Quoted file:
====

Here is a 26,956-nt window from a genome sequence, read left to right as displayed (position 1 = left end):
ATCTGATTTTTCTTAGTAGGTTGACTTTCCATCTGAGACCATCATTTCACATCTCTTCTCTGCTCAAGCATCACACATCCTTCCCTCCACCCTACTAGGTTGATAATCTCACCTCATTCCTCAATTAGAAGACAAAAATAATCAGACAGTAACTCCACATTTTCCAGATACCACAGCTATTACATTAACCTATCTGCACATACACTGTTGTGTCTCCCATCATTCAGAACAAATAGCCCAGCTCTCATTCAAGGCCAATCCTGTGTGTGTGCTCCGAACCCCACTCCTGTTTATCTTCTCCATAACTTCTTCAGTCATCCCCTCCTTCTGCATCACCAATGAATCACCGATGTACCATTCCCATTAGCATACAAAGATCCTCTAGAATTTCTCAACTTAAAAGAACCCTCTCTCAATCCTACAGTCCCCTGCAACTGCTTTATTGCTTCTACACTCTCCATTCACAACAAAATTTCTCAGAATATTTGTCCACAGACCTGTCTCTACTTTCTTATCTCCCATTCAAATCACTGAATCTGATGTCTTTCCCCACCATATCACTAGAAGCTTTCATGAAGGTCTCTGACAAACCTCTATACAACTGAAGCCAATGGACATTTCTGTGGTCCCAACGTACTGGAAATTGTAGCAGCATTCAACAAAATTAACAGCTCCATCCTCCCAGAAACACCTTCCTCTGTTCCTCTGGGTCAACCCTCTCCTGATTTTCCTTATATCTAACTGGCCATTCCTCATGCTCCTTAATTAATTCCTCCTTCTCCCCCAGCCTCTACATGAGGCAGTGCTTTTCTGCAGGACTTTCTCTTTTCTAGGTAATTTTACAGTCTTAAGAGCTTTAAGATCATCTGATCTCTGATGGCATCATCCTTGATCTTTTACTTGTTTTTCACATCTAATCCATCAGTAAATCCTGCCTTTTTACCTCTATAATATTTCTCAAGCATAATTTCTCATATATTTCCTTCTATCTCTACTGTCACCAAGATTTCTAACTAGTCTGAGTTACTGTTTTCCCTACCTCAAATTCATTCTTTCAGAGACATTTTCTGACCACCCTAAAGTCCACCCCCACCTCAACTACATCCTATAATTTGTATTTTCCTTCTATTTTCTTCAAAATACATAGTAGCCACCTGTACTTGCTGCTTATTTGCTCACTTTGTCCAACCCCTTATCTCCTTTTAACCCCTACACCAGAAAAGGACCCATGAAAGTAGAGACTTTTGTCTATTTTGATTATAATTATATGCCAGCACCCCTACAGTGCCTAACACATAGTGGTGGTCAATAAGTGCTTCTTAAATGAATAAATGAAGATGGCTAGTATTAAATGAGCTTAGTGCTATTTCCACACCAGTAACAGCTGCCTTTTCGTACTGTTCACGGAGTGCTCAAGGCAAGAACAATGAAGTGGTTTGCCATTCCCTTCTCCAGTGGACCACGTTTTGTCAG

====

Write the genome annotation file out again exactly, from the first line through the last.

Here is a 26,956-nt window from a genome sequence, read left to right as displayed (position 1 = left end):
ATCTGATTTTTCTTAGTAGGTTGACTTTCCATCTGAGACCATCATTTCACATCTCTTCTCTGCTCAAGCATCACACATCCTTCCCTCCACCCTACTAGGTTGATAATCTCACCTCATTCCTCAATTAGAAGACAAAAATAATCAGACAGTAACTCCACATTTTCCAGATACCACAGCTATTACATTAACCTATCTGCACATACACTGTTGTGTCTCCCATCATTCAGAACAAATAGCCCAGCTCTCATTCAAGGCCAATCCTGTGTGTGTGCTCCGAACCCCACTCCTGTTTATCTTCTCCATAACTTCTTCAGTCATCCCCTCCTTCTGCATCACCAATGAATCACCGATGTACCATTCCCATTAGCATACAAAGATCCTCTAGAATTTCTCAACTTAAAAGAACCCTCTCTCAATCCTACAGTCCCCTGCAACTGCTTTATTGCTTCTACACTCTCCATTCACAACAAAATTTCTCAGAATATTTGTCCACAGACCTGTCTCTACTTTCTTATCTCCCATTCAAATCACTGAATCTGATGTCTTTCCCCACCATATCACTAGAAGCTTTCATGAAGGTCTCTGACAAACCTCTATACAACTGAAGCCAATGGACATTTCTGTGGTCCCAACGTACTGGAAATTGTAGCAGCATTCAACAAAATTAACAGCTCCATCCTCCCAGAAACACCTTCCTCTGTTCCTCTGGGTCAACCCTCTCCTGATTTTCCTTATATCTAACTGGCCATTCCTCATGCTCCTTAATTAATTCCTCCTTCTCCCCCAGCCTCTACATGAGGCAGTGCTTTTCTGCAGGACTTTCTCTTTTCTAGGTAATTTTACAGTCTTAAGAGCTTTAAGATCATCTGATCTCTGATGGCATCATCCTTGATCTTTTACTTGTTTTTCACATCTAATCCATCAGTAAATCCTGCCTTTTTACCTCTATAATATTTCTCAAGCATAATTTCTCATATATTTCCTTCTATCTCTACTGTCACCAAGATTTCTAACTAGTCTGAGTTACTGTTTTCCCTACCTCAAATTCATTCTTTCAGAGACATTTTCTGACCACCCTAAAGTCCACCCCCACCTCAACTACATCCTATAATTTGTATTTTCCTTCTATTTTCTTCAAAATACATAGTAGCCACCTGTACTTGCTGCTTATTTGCTCACTTTGTCCAACCCCTTATCTCCTTTTAACCCCTACACCAGAAAAGGACCCATGAAAGTAGAGACTTTTGTCTATTTTGATTATAATTATATGCCAGCACCCCTACAGTGCCTAACACATAGTGGTGGTCAATAAGTGCTTCTTAAATGAATAAATGAAGATGGCTAGTATTAAATGAGCTTAGTGCTATTTCCACACCAGTAACAGCTGCCTTTTCGTACTGTTCACGGAGTGCTCAAGGCAAGAACAATGAAGTGGTTTGCCATTCCCTTCTCCAGTGGACCACGTTTTGTCAG